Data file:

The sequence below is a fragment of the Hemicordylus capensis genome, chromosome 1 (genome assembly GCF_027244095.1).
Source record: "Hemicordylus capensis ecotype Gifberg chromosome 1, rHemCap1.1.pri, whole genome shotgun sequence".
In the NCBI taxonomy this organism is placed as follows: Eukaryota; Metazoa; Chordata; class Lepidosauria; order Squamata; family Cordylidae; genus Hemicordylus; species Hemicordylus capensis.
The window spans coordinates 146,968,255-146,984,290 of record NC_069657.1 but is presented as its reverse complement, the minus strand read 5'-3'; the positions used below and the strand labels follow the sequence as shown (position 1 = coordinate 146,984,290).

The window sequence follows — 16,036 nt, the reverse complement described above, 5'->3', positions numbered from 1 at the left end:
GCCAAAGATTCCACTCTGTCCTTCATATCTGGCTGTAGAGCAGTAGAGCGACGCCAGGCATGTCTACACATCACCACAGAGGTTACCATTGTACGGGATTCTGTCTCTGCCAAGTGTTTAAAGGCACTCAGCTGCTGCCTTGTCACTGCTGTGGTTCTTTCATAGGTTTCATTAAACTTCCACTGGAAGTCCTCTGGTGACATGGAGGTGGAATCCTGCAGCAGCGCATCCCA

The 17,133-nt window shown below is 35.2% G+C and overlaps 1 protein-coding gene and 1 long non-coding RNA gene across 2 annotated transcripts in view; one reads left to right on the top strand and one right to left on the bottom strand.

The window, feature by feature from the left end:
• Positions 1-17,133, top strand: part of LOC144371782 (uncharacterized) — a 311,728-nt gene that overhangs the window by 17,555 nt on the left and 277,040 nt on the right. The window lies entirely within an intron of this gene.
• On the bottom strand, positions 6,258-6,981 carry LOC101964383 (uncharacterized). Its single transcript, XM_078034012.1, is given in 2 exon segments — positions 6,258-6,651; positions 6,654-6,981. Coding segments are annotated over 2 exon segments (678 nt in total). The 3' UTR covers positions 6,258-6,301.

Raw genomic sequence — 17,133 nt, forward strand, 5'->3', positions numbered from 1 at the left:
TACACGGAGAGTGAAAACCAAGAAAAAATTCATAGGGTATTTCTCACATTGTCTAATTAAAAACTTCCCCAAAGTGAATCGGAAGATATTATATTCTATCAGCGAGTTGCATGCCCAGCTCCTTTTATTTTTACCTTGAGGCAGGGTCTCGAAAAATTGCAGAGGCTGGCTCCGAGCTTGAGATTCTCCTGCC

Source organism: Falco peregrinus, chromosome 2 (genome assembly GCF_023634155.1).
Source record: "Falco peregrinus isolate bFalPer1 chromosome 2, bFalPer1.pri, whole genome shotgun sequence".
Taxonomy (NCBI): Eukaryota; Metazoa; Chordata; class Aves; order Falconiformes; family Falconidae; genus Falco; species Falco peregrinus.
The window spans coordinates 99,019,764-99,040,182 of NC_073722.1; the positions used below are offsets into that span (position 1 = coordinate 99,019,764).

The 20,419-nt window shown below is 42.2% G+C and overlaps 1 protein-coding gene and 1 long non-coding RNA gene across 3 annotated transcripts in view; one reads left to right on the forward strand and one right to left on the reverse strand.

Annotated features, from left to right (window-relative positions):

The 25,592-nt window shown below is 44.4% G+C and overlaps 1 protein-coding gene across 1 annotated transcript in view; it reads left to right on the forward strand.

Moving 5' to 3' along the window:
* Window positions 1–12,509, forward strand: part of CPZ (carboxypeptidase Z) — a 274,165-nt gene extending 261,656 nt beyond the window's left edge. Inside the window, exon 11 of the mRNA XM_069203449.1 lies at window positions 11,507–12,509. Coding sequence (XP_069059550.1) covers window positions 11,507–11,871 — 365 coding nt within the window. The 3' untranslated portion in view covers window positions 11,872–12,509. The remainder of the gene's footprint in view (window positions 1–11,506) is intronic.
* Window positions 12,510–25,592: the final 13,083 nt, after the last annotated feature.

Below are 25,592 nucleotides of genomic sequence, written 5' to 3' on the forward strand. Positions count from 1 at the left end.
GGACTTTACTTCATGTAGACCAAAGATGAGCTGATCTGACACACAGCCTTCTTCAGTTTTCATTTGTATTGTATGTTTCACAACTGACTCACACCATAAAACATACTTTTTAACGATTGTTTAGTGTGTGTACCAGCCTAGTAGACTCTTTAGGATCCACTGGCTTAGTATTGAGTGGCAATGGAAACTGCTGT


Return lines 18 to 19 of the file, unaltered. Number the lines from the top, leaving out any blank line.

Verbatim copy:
Annotated features, from left to right (window-relative positions):

The 25,592-nt window shown below is 44.4% G+C and overlaps 1 protein-coding gene across 1 annotated transcript in view; it reads left to right on the forward strand.